Medical misfortune is a reason to miss Court, as long as it’s sufficient
- May 31, 2016
- Comments Off on Medical misfortune is a reason to miss Court, as long as it’s sufficient
A recent Court of Appeal decision involving a professional negligence claim against a Yorkshire based financial advisor has provided useful guidance as to the tactical considerations required of parties where one side applies to adjourn trial at the eleventh hour based on “medical grounds”.
In this particular case (Mohun-Smith v TBO Investments) Mr and Mrs Mohun-Smith succeeded in obtaining a Judgment against TBO at trial in June 2014 and were awarded damages in excess of £2M. Shortly before trial TBO found themselves in the unfortunate position of being unable to continue to fund their representatives and therefore had to represent themselves at Court.
In a further twist of ill-fortune before the trial started the director of TBO who had dealt with the case for its entirety had very unfortunately fallen ill, and an application was filed seeking an adjournment of the trial, supported by medical evidence from the director’s GP (stating family stress and stress due to the impending proceedings). At trial, with no representatives of TBO present, the Judge dismissed the application for an adjournment, struck out the Defence and awarded the Claimants significant damages as referred to above. The reasons given by the Judge were that TBO had not shown that one of the other directors could not have represented the company and further, that the medical evidence supplied was wholly insufficient.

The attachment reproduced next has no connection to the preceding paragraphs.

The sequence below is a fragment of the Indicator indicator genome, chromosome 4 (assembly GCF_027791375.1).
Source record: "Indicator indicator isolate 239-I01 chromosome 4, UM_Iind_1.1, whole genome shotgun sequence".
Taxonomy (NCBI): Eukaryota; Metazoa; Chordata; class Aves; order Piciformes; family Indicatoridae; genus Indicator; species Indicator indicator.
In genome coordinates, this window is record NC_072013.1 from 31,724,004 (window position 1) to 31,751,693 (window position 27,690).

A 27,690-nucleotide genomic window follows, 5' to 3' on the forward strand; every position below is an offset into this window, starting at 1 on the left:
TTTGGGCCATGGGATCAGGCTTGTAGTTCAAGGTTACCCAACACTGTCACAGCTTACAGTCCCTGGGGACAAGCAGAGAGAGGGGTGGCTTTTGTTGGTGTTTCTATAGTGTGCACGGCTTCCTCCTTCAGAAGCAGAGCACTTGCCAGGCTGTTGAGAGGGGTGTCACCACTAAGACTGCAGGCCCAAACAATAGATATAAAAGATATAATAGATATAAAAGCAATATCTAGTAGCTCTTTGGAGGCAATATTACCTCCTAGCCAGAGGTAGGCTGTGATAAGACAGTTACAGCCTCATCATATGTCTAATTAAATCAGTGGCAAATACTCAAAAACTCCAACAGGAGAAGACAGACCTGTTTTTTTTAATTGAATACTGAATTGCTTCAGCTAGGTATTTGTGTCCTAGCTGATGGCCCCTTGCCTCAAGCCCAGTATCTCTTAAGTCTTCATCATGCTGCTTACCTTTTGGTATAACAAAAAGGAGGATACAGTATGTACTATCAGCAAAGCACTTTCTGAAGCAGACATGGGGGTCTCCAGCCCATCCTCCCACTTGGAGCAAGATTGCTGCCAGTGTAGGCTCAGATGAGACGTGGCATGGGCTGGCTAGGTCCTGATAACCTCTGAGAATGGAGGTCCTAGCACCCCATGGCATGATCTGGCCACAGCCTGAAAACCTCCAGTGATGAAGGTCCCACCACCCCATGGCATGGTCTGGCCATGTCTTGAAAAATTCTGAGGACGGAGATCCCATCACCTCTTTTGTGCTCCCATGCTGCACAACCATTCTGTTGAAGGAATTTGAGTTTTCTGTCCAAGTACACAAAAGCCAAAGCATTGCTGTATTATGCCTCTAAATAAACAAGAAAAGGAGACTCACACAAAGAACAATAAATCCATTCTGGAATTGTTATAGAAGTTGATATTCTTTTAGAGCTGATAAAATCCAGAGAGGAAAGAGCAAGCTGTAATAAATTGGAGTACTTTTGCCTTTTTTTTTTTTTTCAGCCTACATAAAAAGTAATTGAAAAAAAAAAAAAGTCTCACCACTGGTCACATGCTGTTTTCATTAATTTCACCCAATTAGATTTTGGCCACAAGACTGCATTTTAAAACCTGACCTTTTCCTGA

TBO proceeded to seek an application to have the Judgment set aside. However, this application failed on the same basis that the Judge had refused the adjournment.
TBO appealed the decision and the Court of Appeal has now overturned the Judgment, stating that the Judge at first instance had adopted a “too rigorous approach” in dealing with the application to set aside Judgment. The Court of Appeal found that this was a complex case where the director in question needed to be present partly due to the fact that that director had been dealing with the case for its entirety (18 months) and partly due to the fact that the other director of TBO had very little knowledge of the case and was not in a position to take the case forward both factually and legally. It was also held that whilst it would have been better if the medical evidence had been more comprehensive (as suggested by the trial Judge) it was sufficient.
This case highlights the approach taken by a Court when considering whether to set aside a Judgment for failure to attend. It is clear that so long as the applicant makes a prompt application, has a good reason for not attending (illness being a good reason) and reasonable prospects of success, it would be a very exceptional case where the Court would not set aside Judgment.
From a practical point of view, parties faced with an application from the other side to adjourn a trial at the eleventh hour should think one step ahead and consider whether or not any Judgment obtained in the other party’s absence would remain standing should a subsequent application be made to set aside that Judgment. It may well be a better tactical decision to agree to an adjournment of the trial rather than risk the prospect of a further application being made to set aside previous Judgments, thereby wasting further costs and time. Whilst Mr and Mrs Mohun-Smith may eventually succeed in their claim, the fact is that this is going to be at least two years after the date of the original trial and presumably with them being considerably out of pocket as a result of the last two years of litigation.